Twitter Demographics

The data shown below were collected from the profiles of 8 tweeters who shared this research output. Click here to find out more about how the information was compiled.

Mendeley readers

The data shown below were compiled from readership statistics for 95 Mendeley readers of this research output. Click here to see the associated Mendeley record.

Geographical breakdown

Country Count As %
Unknown 95 100%

Demographic breakdown

Readers by professional status Count As %
Student > Master 22 23%
Student > Bachelor 14 15%
Researcher 12 13%
Student > Ph. D. Student 11 12%
Unspecified 10 11%
Other 26 27%
Readers by discipline Count As %
Medicine and Dentistry 28 29%
Unspecified 17 18%
Psychology 16 17%
Nursing and Health Professions 10 11%
Social Sciences 9 9%
Other 15 16%

Attention Score in Context

This research output has an Altmetric Attention Score of 6. This is our high-level measure of the quality and quantity of online attention that it has received. This Attention Score, as well as the ranking and number of research outputs shown below, was calculated when the research output was last mentioned on 07 December 2017.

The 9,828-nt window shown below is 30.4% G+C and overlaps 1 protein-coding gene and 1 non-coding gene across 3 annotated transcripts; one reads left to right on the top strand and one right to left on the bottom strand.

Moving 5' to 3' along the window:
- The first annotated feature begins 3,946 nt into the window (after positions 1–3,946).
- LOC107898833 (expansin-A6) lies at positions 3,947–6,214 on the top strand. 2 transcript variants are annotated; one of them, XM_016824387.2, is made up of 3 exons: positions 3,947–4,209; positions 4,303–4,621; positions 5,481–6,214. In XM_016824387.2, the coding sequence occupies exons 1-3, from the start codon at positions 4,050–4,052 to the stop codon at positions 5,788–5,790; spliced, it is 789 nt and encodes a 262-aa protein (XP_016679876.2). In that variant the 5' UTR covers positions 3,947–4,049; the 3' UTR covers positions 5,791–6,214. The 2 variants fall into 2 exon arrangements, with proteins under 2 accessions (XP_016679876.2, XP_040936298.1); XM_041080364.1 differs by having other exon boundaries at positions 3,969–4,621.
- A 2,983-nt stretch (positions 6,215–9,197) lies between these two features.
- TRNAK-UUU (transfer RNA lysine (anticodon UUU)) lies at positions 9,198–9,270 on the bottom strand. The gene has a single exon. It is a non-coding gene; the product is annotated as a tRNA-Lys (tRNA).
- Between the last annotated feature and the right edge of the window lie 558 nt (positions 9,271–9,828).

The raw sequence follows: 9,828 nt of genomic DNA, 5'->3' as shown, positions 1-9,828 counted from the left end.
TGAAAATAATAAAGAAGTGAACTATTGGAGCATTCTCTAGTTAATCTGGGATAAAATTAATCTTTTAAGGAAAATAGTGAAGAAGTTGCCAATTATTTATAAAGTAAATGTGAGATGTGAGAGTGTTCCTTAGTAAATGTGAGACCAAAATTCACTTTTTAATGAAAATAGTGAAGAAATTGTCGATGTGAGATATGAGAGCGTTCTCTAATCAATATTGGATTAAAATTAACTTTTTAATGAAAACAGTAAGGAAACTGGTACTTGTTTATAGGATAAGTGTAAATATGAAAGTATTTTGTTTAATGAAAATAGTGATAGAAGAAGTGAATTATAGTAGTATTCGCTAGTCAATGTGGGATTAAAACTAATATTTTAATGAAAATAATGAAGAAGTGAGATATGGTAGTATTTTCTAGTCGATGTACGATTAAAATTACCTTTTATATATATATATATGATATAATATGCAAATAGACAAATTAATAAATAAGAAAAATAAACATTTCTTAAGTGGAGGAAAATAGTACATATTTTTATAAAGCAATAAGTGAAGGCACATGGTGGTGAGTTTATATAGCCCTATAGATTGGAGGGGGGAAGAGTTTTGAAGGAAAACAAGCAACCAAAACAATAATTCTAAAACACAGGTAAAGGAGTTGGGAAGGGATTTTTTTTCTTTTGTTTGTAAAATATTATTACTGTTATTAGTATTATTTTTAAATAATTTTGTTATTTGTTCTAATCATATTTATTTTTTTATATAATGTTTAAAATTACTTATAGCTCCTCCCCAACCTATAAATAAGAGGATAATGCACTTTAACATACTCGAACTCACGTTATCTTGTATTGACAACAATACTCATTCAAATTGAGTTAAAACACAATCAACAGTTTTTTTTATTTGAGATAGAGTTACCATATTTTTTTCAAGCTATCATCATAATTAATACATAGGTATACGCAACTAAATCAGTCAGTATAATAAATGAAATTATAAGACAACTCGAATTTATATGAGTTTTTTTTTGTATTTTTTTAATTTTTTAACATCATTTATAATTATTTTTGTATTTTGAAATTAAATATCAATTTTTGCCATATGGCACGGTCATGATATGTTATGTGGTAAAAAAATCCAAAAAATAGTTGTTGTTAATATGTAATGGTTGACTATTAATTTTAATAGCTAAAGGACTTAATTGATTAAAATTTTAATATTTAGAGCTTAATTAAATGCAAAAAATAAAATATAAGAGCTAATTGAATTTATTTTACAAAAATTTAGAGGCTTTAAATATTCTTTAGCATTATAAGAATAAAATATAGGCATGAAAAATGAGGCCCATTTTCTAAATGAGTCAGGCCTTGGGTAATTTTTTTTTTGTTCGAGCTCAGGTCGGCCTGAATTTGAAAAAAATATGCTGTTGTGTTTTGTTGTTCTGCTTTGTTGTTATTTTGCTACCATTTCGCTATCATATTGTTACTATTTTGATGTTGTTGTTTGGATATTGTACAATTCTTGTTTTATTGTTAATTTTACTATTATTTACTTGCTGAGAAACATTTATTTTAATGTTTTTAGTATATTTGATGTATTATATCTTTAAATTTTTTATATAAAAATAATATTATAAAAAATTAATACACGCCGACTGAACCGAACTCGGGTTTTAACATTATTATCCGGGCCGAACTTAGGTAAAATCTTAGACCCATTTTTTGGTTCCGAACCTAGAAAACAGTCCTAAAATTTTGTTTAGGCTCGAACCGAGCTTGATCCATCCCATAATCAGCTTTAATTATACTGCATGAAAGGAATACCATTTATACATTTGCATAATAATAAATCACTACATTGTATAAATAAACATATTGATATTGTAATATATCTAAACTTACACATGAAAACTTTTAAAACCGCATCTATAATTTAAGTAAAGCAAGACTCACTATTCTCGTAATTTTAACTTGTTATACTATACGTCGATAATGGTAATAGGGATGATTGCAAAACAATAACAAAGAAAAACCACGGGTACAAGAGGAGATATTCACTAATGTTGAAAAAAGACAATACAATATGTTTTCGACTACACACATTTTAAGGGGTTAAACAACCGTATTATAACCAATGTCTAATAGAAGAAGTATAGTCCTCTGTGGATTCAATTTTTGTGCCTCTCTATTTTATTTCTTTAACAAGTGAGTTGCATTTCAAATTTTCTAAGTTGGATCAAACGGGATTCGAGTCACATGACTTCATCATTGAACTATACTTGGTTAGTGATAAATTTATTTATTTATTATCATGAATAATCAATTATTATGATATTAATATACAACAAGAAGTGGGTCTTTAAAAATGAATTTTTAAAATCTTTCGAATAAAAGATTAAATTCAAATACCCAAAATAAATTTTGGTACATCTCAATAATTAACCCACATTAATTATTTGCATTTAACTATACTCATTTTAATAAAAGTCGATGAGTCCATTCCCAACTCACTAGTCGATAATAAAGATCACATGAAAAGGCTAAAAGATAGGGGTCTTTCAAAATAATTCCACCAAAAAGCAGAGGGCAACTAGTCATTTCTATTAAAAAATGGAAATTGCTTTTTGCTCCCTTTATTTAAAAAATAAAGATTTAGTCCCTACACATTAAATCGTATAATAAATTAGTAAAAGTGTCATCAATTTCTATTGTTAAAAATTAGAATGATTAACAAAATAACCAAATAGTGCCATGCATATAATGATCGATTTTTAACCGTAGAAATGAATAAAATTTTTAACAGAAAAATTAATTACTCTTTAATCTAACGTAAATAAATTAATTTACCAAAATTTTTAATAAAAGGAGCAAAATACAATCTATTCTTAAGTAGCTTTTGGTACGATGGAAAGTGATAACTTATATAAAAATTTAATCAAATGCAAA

All research outputs
#3,077,859
of 13,486,731 outputs
Outputs from BMJ Open
#4,959
of 11,866 outputs
Outputs of similar age
#66,004
of 266,483 outputs
Outputs of similar age from BMJ Open
#146
of 378 outputs
Altmetric has tracked 13,486,731 research outputs across all sources so far. Compared to these this one has done well and is in the 77th percentile: it's in the top 25% of all research outputs ever tracked by Altmetric.
So far Altmetric has tracked 11,866 research outputs from this source. They typically receive a lot more attention than average, with a mean Attention Score of 17.7. This one has gotten more attention than average, scoring higher than 58% of its peers.
Older research outputs will score higher simply because they've had more time to accumulate mentions. To account for age we can compare this Altmetric Attention Score to the 266,483 tracked outputs that were published within six weeks on either side of this one in any source. This one has done well, scoring higher than 75% of its contemporaries.
We're also able to compare this research output to 378 others from the same source and published within six weeks on either side of this one. This one has gotten more attention than average, scoring higher than 61% of its contemporaries.